Abortion rights were won under the Nixon administration under a Supreme Court with a Republican-appointed majority. This period also brought about fundamental gains for civil rights and labor rights, as well as massive expansion of social services. This wasn’t because Nixon or the Supreme Court were progressive. Rather it was because the 60s and 70s were a time of massive social upheaval. The Civil Rights movement, the anti-Vietnam War movement, the women’s liberation movement, Stonewall, and a wave of wildcat strikes, created a situation where the ruling class was forced to concede.

In contrast, under subsequent administrations in both parties, the Democrats used the threat of the right repealing Roe v. Wade as a means to pressure working people into holding their noses and voting for uninspiring – even widely disliked – corporate Democrats. But when the Democrats were in office they did nothing to enshrine abortion rightss in law. This saw the whittling away of abortion rights, ultimately culminating in the current attacks.

More recently, working-class people were attracted in huge numbers to Bernie Sanders’ promise to be the “organizer in chief” if elected president and Alexandria Ocasio-Cortez’s promise to “govern as part of the movement.” Initially, they provided direction to the class-based struggles that had broken out from Occupy to the Fight for $15 to Black Lives Matter. But as Sanders and Ocasio-Cortez have accommodated themselves, first to Clinton and then to Biden, the right has gained.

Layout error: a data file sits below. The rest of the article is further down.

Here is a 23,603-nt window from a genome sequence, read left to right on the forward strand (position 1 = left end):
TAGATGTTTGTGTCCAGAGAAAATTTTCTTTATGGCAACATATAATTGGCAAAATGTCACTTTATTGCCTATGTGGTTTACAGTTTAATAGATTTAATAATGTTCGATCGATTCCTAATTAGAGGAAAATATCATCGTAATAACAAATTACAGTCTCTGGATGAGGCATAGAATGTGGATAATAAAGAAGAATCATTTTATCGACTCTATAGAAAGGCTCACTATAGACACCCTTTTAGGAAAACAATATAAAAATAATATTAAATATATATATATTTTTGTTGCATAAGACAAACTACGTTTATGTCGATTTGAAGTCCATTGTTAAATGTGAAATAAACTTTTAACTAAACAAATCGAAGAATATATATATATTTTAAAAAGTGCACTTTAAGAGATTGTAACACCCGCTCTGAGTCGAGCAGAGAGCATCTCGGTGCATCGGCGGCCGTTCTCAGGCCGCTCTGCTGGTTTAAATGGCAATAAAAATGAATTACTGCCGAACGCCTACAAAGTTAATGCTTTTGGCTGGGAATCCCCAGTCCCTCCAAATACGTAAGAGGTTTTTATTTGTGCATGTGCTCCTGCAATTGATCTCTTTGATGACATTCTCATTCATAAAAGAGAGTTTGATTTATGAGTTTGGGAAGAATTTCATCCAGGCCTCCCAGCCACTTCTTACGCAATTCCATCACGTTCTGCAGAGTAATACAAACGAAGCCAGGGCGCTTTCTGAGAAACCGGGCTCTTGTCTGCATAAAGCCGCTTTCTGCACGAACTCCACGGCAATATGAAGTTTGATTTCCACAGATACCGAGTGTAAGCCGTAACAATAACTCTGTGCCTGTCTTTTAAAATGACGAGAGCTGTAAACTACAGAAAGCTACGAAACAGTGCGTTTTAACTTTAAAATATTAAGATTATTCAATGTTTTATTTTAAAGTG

The failure of Sanders and Ocasio-Cortez also points to the need for class independence from the Democratic and Republican parties. Many on the left, especially in the Democratic Socialists of America, argue for strategic use of the Democratic Party ballot line, and for support for Democratic politicians as “harm reduction.” However, the experience of recent attempts to rely on the Democratic Party apparatus shows it’s impossible to believe that any harm has been reduced through this strategy..

Challenging the right will require the left, the labor movement, and anti-oppression struggles to break out of the prison of the corporate-run Democratic Party. It will mean building a new party, outside of the two major parties, democratically run by working-class people completely free of corporate finance and rooted in struggle. This will allow us to democratically determine the platform we stand on and how to wield our collective power to achieve it. Through this, we can beat back the attacks of the right and win a life free of oppression and exploitation.